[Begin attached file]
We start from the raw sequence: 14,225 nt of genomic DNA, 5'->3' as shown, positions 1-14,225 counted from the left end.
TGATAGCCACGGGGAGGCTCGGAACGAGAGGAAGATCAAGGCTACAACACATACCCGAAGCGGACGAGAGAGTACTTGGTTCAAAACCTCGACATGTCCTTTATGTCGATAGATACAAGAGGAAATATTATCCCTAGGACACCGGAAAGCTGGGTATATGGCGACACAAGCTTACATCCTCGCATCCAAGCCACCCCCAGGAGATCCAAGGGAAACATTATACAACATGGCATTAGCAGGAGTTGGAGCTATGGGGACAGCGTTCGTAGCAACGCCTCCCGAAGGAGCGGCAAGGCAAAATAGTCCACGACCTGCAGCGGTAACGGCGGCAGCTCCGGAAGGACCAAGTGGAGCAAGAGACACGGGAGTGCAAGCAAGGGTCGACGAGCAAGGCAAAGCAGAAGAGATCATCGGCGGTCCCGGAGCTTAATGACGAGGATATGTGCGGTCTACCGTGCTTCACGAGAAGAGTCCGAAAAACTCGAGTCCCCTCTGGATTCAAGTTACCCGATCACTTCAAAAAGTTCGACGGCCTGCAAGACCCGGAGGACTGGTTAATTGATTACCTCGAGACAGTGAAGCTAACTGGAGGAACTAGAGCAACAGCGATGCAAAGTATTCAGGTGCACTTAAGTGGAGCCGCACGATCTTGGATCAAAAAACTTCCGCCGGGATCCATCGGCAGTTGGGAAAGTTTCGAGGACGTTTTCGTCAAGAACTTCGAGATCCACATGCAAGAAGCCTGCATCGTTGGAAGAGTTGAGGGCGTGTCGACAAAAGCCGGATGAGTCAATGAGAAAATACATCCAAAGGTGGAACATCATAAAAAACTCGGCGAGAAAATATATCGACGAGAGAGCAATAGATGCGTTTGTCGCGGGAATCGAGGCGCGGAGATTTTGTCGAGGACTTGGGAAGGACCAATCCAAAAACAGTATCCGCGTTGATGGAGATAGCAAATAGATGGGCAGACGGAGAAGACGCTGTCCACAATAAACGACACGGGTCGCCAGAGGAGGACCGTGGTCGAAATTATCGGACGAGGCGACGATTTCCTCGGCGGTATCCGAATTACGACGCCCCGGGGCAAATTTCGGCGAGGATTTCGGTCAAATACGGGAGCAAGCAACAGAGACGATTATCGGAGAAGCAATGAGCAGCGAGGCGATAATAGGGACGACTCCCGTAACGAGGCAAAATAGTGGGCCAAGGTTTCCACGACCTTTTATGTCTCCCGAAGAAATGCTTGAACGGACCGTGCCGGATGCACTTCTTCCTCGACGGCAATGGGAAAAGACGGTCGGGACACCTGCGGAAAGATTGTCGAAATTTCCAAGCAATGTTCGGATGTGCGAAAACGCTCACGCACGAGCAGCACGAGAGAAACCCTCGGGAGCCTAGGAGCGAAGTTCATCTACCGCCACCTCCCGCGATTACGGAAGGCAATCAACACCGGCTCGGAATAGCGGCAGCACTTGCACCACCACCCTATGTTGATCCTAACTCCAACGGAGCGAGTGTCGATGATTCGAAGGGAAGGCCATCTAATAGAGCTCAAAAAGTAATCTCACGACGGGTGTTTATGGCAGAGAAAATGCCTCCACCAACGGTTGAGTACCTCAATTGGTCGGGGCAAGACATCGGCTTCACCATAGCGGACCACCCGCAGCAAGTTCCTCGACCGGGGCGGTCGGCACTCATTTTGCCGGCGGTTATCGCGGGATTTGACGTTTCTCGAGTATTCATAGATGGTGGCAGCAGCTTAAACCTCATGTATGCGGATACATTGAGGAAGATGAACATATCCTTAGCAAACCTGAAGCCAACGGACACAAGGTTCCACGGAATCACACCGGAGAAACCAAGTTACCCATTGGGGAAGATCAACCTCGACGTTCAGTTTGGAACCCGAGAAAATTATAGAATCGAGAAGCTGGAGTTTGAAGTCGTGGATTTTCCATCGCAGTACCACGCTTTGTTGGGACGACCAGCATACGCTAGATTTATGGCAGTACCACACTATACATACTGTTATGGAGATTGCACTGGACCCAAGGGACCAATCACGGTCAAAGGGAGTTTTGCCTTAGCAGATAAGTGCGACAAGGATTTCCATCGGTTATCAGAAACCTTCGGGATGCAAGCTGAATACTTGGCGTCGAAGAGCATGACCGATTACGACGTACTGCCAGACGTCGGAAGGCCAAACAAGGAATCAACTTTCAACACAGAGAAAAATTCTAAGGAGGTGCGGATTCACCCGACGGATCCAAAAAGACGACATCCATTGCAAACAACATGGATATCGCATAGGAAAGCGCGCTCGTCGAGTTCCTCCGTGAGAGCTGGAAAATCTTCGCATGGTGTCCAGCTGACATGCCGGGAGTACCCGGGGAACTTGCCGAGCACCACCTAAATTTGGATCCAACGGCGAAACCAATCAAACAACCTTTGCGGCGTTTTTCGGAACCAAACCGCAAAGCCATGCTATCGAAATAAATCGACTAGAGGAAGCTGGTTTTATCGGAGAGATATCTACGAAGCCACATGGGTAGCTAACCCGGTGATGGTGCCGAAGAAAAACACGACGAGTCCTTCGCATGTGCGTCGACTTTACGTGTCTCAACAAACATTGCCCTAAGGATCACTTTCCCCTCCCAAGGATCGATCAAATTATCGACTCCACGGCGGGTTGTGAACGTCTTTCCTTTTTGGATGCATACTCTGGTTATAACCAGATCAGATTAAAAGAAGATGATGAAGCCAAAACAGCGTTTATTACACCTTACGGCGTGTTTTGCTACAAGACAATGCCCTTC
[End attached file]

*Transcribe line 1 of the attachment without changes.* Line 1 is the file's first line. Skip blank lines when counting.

We start from the raw sequence: 14,225 nt of genomic DNA, 5'->3' as shown, positions 1-14,225 counted from the left end.